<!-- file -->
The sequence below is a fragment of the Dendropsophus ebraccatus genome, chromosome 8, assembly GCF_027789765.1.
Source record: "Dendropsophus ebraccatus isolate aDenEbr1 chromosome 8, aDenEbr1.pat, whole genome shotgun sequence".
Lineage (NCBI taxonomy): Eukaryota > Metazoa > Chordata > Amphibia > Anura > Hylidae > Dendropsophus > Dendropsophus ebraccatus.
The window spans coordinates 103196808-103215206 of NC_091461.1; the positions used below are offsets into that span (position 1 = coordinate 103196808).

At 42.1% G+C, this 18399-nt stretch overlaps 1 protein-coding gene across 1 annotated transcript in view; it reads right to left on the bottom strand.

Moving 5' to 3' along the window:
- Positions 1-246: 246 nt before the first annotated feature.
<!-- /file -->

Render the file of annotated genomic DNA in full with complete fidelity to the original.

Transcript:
The sequence below is a fragment of the Dendropsophus ebraccatus genome, chromosome 8, assembly GCF_027789765.1.
Source record: "Dendropsophus ebraccatus isolate aDenEbr1 chromosome 8, aDenEbr1.pat, whole genome shotgun sequence".
Lineage (NCBI taxonomy): Eukaryota > Metazoa > Chordata > Amphibia > Anura > Hylidae > Dendropsophus > Dendropsophus ebraccatus.
The window spans coordinates 103196808-103215206 of NC_091461.1; the positions used below are offsets into that span (position 1 = coordinate 103196808).

At 42.1% G+C, this 18399-nt stretch overlaps 1 protein-coding gene across 1 annotated transcript in view; it reads right to left on the bottom strand.

Moving 5' to 3' along the window:
- Positions 1-246: 246 nt before the first annotated feature.